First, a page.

Noirvember Review: ‘A Cry in the Night’
Every November fans of classic cinema celebrate one of the great genres of filmdom, the film noir. These beloved films ensure fans get their fill of; gritty streets, tough detectives, dark alleys, mysterious femme fatales, seedy bars, villainous gangsters, and a unique moody style. This month I will be looking at some of the great noir films of all time for what has been dubbed Noirvember.
We are all familiar with the cinematic trope of the jaded but high strung cop who makes every case personal. But what if the case he ends up on actually is personal? Does that cop take things to the next level to solve it and ensure justice is done? This is the concept behind the 1956, film nor A Cry in the Night. The film was adapted from the book All Through the Night by Whit Masterson, and should you try to find anything about the life and times of this prolific pulp writer good luck. This was actually a pseudonym used by the collaborative team of H. Bill Miller and Robert Wade. The film was produced by Alan Ladd’s company Jaguar Productions, the star’s short-lived production company, that frequently collaborated with Warner Bros.
On a seemingly quiet night, teenagers Liz Taggart and her boyfriend head up to a local lover’s lane. But expectations of adolescent romance are ruined when Harry Loftus attacks, brutally beating the boyfriend and leaving him for dead and kidnapping Liz. Word that his daughter has been kidnapped reaches her father, Police Captain Dan Taggart. An already tightly strung cop, this, understandably, sends Tagagrt into a frenzy while his partner Ed Bates attempts in vain to be a calming counterbalance to solve the case. As this night rages on, Liz is trapped in the dungeon-esque hideaway with Harry forced to play a psychological game of cat-and-mouse with a troubled lunatic in order to stay alive.
Of all the film noir heavies Raymond Burr played throughout his career this one is possibly my favorite. The actor delivers a truly creepy performance as the disturbed Harry Loftus. In the source material his character is a one-note brutish sex fiend, but Burr portrays Loftus as a repressed and troubled man who has deep psychologically rooted issues with women. The movie strongly implies the fact that Liz is far from the first victim he has brought to his lair at an old foundry, and if not stopped, she will not be his last. You truly get the feeling for the hopelessness of his co-star Natalie Wood’s character. As a petite teenage girl she has no hope of overpowering her hulking captor, so she has any hope of surviving she has to rely on psychological tactics. The razor-sharp chemistry Burr and Wood share with one another is the driving force behind Cry in the Night. Despite being polar opposites, the two characters are both driven by parental issues. Having an overbearing father exercising authority with a heavy-hand is nothing new for teenagers, but when said father is a cop Liz has that issue with an extra dose. Despite being a dangerous criminal, Harry, in many ways, has the mental status of a child thanks to the treatment he endured at the hands of his mother played memorably by Carol Veazie.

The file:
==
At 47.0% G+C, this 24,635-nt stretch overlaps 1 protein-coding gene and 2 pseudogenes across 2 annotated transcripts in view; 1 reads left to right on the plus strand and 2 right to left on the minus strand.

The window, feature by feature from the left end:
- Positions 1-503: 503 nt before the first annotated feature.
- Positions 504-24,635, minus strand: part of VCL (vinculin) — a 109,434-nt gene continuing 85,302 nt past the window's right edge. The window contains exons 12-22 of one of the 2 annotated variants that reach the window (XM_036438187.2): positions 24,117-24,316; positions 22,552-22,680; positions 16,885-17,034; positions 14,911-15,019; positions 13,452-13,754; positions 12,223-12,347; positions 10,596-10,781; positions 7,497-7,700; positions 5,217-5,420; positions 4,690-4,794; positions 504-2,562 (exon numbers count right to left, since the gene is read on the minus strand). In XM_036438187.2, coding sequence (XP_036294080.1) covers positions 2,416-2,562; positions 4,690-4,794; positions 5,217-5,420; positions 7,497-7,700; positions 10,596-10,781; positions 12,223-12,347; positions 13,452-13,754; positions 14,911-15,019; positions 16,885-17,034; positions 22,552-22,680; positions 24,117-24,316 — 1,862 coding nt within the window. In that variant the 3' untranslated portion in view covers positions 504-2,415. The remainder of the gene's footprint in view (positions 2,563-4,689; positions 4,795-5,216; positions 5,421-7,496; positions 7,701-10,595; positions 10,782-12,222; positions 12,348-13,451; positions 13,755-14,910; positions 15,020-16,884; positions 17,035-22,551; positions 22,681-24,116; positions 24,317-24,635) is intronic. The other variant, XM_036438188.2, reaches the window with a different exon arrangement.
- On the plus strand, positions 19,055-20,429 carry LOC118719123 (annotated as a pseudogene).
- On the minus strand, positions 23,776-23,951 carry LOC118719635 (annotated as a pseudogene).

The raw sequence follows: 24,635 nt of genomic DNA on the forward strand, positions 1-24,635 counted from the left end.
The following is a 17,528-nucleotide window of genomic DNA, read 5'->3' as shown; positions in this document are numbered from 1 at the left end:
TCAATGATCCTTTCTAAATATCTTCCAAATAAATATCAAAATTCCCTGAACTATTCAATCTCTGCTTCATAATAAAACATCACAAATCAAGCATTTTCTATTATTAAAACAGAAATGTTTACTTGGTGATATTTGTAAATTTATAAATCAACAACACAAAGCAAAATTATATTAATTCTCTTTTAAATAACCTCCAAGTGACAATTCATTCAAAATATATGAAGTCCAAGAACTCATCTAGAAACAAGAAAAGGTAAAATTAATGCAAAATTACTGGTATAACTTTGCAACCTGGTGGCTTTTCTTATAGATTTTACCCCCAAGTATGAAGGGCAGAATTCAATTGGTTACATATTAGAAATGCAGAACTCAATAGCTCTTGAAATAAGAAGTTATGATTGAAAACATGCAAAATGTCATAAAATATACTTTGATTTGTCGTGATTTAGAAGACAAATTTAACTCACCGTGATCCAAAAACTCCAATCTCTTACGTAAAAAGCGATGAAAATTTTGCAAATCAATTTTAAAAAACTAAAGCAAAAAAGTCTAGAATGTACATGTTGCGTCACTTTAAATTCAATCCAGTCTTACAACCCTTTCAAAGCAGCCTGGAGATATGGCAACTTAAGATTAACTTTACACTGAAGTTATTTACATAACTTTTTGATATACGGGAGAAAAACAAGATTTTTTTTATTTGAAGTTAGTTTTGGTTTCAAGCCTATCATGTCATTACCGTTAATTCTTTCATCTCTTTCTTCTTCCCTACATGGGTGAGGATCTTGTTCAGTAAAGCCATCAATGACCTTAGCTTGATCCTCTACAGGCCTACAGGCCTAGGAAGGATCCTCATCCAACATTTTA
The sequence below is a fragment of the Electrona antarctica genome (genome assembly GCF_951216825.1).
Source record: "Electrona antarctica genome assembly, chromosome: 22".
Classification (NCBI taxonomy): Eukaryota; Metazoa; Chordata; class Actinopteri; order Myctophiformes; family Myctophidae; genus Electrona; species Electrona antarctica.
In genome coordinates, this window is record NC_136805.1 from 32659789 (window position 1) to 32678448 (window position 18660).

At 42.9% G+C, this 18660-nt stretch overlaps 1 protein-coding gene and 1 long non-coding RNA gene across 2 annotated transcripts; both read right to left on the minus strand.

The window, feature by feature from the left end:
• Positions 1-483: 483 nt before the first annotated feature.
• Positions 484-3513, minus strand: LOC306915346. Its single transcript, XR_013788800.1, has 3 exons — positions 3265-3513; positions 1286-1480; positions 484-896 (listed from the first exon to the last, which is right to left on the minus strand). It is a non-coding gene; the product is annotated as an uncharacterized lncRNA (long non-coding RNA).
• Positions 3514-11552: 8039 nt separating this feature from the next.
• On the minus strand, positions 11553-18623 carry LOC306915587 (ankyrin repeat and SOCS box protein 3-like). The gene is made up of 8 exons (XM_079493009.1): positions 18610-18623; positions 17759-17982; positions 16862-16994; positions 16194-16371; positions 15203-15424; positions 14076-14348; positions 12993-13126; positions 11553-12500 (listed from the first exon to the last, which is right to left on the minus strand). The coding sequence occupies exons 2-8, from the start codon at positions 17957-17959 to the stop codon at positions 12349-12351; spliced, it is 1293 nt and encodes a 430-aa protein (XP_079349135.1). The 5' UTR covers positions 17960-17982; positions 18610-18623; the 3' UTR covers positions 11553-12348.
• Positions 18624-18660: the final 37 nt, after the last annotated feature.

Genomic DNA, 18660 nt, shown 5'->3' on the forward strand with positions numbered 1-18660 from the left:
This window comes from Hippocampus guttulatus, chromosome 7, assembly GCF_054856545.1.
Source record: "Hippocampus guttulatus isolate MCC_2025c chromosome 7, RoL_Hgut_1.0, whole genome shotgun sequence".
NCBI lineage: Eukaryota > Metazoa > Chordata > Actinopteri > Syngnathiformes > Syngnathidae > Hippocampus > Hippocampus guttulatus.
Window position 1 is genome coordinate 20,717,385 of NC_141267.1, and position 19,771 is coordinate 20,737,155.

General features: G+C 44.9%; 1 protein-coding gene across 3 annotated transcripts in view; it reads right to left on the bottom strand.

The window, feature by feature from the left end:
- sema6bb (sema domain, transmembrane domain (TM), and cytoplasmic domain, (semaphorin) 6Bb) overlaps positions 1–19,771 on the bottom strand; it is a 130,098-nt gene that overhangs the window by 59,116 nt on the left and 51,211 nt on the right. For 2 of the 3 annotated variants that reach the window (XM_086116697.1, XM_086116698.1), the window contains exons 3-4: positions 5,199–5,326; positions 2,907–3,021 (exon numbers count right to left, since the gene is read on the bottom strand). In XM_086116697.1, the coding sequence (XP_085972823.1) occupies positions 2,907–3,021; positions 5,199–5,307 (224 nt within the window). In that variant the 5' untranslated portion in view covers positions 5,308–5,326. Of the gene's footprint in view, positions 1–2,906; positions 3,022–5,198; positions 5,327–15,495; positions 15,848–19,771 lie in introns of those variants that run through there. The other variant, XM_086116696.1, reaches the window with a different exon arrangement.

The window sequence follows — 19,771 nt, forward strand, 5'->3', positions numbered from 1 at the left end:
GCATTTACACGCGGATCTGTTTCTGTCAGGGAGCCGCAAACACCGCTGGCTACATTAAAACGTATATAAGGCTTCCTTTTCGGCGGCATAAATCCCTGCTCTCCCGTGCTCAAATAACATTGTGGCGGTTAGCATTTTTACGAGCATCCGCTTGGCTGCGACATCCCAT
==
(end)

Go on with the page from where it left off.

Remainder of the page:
While the A-story between Natalie Wood and Raymond Burr is what gives this film its edge, the flipside of the plot is just as interesting. Two familiar faces to noiristas Edmond O’Brien and Brian Donlevy, are natural in anchoring the police procedural aspect of A Cry in the Night. They fulfill the standard good cop/good cop dichotomy with ease as O’Brien adds extra layers to the proceedings. He is a hot-head who is understandably out to burn down the world with a fury to rescue his daughter and make the kidnapper pay. Along the way he is forced to confront the toll his attitude has taken on those around him.
As previously mentioned, A Cry in the Night was produced by Alan Ladd through his Jaguar Productions. While the star of The Blue Dahlia and Shane did not appear in the film, he did lend his vocals tp a voiceover role. That being said the crew was filled with many of his frequent collaborators, including Frank Tuttle at the helm, the filmmaker who directed Ladd in his starmaking performance in the noir masterpiece This Gun for Hire. In that film, Tuttle envisioned an underworld filled with equal parts grit and darkness, and he brought this same aesthetic to A Cry in the Night. The hideout where Harry is hiding the kidnapped Liz has a fitting industrialized terror with just enough dark exaggerated to a real and grounded setting. While this is more of a straight forward crime picture than his previous pulp outings, Tuttle does manage to bring out the most interesting plot elements and play into them.
With and all-star cast and solid direction A Cry in the Night is a solid crime thriller. For anyone looking to begin their first steps in exploring the dark and dangerous world of film noir this is an ideal introduction to the style. A straightforward pulp flick with a number of the hallmark’s that defined the film noir cycle.